By Stephanie Zacharek
By Amy Nicholson
By Calum Marsh
By Cory Garcia
By Alan Scherstuhl
By Alan Scherstuhl
By Amy Nicholson
By Alan Scherstuhl
Vyacheslav Krishtofovich's new film, A Friend of the Deceased, is really two studies: one in the violent changes the former Soviet bloc countries have undergone since the Berlin Wall came down, and another in the intricacies of international filmmaking. It's set and filmed in Krishtofovich's native Ukraine, but as a French/Ukrainian co-production, its credits are in French and ... English. Finally, the language the characters actually speak here is ... Russian. The Ukrainian Krishtofovich received a Russian education, and shoots all his films (included 1991's well-received Adam's Rib) in the language of his country's former oppressors.
No, he doesn't miss the Gulag. Instead, he remembers earning the relatively little bread he needed via the life of the mind, and the deep friendships people formed in their mostly underground society.
His problems go beyond mere nostalgia, however. He doesn't have the skills, or, more importantly, the temperament, to thrive in the expensive new world. He ekes out a living doing translations, but in the new Kiev, you don't survive, as in the old days -- you either win or lose. Suspender-wearing yuppies, looking frighteningly like their American counterparts circa 1986, now abound, and making money is the only game in town. As an old army buddy tells Anatoli, "Before, we had friendships. Now we have business relationships."
Anatoli's wife, Marina (Elena Korikova), a fetching blond, has made a smoother transition than her husband, and when she leaves him to take up with her boss, it comes as no surprise, especially since their only remaining conversations consist of her asking Anatoli if he needs any money before she leaves their grim apartment for work. The memory of tenderness lingers in the question, which she doesn't enjoy asking. But they're badly suited now -- when she gets a call on a cell phone, Anatoli carries it to her by holding the antenna between the tips of his index finger and thumb, as if the device were a dead mouse.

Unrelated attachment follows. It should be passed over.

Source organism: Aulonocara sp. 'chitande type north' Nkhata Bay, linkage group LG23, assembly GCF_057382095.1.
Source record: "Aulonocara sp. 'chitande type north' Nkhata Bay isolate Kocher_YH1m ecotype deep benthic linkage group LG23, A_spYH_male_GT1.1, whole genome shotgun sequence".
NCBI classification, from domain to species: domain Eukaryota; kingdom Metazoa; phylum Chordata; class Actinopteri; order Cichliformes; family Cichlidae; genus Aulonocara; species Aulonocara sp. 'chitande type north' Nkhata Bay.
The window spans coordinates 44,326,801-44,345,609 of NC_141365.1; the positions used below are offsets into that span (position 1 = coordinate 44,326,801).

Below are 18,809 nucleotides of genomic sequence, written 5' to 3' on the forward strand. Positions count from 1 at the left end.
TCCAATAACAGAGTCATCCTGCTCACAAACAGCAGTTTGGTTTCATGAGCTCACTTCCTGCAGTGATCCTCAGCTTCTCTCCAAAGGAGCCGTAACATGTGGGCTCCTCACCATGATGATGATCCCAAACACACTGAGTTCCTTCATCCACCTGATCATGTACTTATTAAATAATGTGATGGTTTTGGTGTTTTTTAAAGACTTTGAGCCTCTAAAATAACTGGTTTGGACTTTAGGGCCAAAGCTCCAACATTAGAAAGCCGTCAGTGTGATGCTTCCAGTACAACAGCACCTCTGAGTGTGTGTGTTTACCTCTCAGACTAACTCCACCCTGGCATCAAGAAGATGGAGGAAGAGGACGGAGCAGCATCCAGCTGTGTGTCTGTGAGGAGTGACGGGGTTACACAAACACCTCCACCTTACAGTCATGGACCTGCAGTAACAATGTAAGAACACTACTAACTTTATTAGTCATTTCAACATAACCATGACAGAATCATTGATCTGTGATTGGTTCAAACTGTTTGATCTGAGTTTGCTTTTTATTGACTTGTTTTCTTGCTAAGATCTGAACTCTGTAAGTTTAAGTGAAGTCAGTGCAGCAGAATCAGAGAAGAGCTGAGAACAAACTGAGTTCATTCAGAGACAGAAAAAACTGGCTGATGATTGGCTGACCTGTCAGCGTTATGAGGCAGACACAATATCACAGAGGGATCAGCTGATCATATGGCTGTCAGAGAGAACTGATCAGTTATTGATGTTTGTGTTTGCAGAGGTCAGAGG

One of the film's few surprises comes in the appearance of Anatoli himself. The press materials reveal that the depressed, defeated central character will contact one of Kiev's numerous contract killers, at first thinking of knocking off his wife's lover, but eventually slipping a photo of himself, with instructions on how to find him, into the hit man's postal box.
From that plot summary, you might expect the suicidal Anatoli to be an aging intellectual with thick, wild eyebrows. Instead, he's a young, good-looking guy, maybe 35, with a resemblance to Andy Garcia. Evidently, if you reached adulthood under the Soviet system, whether you're 35 or 65, you're probably ill-equipped for raw capitalism. (Not that in our own workers' paradise, everyone finds the work for which he or she is temperamentally best suited, of course. But at least our unnecessary intellectuals get to teach community college.)
If the plot sounds familiar -- guy hires contract killer, but it turns out the name on the contract is his own -- you might be thinking of Warren Beatty's new film Bulworth; or of Polish director Krzysztof Kieslowski's White, the middle film of his career- and life-ending trilogy.
White, though, had comic energy; Friend is almost as depressed as its hero. The Kiev that Anatoli roams in search of work is a grim place (though we see other Kievs as well: elaborate apartment buildings under construction so far out of town that they seem to be in no man's land, and the faintly garish Kiev of the nouveaux riches). Even when he is miraculously spared his first date with the assassin and meets Lena, a happy hooker (Tatiana Kriviska) who gives him one on the house, Anatoli is not exactly Zorba-like in his jubilation. He takes a shot at literally kicking up his heels, but his happiness is too faint. It won't last, especially since he is now too embarrassed to call off the hit, and so is reduced to hiring another hit man to deal with the first.
Actually, this sounds even funnier than White, but Krishtofovich plays it straight. We get a period of low-key suspense, trying to figure out which killer will win (with Anatoli in the middle), but the filmmaker isn't so interested in plot mechanics. Nearer to his heart is Anatoli's downward spiral. As long as he was passive, Anatoli was morally okay, but after he takes his first step, he's lost. In this film there is simply no opening for untainted action. To help his friend the prostitute, he continues the killing game, which he pays for by becoming a paid liar, hiring himself out for divorce proceedings and claiming to have bedded married women he's never met. In other words, he becomes the kind of rat he probably despised during the Soviet era, when moral issues were apparently less ambiguous.
Frankly, by two-thirds of the way through the film, Anatoli deserves to die. He deserves our pity as well. Growing up in one thoroughly corrupt system, then finding himself adrift in another, he would have to be heroic to maintain his human dignity. And he's not.
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